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    Denmark, Germany Form Gas Supply Pact


The solidarity agreement is the first of its kind in Europe.

by: Joe Murphy

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Denmark, Germany Form Gas Supply Pact

The Danish and German governments have signed a solidarity agreement, promising to provide each other with gas supplies in the event of a supply crisis, they announced on December 15.

"Security of supply in Europe matters," German economy and energy minister Peter Altmaier said in a statement. "In this agreement, we have defined how Denmark and Germany can help each other out quickly in the unlikely event of an extreme shortage of gas."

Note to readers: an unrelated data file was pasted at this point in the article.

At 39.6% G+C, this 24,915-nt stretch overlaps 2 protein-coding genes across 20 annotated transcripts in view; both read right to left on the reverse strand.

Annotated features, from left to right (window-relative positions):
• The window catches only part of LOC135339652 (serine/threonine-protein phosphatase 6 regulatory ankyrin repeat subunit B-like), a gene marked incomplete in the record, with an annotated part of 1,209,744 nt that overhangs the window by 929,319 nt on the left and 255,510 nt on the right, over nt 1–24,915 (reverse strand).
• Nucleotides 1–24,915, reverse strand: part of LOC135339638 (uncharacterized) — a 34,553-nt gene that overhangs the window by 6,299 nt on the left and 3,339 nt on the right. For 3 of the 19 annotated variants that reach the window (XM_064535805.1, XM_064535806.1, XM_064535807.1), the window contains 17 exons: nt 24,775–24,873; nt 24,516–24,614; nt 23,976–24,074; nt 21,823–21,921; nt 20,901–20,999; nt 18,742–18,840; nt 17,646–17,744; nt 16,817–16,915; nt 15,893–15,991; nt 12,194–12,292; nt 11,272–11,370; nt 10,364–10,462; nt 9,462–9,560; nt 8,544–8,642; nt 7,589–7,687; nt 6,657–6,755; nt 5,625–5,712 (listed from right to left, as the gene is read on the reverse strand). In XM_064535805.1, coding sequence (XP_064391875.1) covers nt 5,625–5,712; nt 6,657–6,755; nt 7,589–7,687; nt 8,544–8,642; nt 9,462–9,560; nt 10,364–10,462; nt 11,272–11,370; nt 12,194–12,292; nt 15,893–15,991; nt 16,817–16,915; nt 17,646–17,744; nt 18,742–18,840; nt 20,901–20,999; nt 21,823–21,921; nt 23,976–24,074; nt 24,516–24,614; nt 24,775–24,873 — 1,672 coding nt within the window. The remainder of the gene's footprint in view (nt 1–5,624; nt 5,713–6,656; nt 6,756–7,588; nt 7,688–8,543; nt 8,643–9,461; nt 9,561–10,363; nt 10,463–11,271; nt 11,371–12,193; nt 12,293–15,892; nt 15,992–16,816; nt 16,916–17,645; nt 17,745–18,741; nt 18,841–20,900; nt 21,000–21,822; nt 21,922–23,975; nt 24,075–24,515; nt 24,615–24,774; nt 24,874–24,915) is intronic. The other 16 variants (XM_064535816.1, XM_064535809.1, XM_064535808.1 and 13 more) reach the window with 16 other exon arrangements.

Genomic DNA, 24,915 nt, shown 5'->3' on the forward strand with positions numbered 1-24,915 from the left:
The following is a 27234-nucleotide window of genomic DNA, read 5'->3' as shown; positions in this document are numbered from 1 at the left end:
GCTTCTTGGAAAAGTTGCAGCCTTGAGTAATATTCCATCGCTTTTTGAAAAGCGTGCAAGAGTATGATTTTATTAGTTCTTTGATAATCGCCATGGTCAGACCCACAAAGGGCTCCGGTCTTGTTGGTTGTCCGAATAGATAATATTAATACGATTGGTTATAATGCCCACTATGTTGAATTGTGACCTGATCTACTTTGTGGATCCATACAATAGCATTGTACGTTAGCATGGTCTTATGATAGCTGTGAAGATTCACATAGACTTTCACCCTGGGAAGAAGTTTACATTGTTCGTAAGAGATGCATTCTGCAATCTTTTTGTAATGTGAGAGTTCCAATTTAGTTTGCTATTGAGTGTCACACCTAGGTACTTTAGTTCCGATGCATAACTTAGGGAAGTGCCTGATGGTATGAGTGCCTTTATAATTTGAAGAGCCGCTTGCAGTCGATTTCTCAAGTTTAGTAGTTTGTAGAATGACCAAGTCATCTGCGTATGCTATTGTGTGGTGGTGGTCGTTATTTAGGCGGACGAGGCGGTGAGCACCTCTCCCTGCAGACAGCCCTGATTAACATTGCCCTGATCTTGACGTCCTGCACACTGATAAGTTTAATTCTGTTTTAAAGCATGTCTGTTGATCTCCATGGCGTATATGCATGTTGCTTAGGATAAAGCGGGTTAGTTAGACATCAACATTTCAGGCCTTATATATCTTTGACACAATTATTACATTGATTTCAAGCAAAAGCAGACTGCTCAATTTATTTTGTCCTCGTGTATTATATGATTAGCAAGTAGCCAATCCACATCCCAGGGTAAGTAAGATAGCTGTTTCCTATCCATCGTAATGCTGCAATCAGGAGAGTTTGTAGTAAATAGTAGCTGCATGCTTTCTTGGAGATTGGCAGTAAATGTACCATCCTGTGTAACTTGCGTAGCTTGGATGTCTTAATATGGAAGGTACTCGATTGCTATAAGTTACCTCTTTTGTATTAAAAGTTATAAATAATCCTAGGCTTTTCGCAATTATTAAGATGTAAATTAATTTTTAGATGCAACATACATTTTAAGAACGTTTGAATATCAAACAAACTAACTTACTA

Danish climate and energy minister Dan Jorgensen added that the pair were the first European countries to reach this kind of agreement, and it could inspire others to follow suit. In entering the agreement, the two countries have also implemented a revised EU regulation on safeguarding supply security.

This regulation requires all member states whose gas networks are connected to sign bilateral solidarity agreements, under which they will make gas deliveries to each other's households, district heating systems and essential social service institutions as a last resort.

Denmark imports gas from Germany since closing down its largest gas field Tyra for a redevelopment programme in September last year. Germany in turn gets its gas primarily from Russia, Norway and the Netherlands.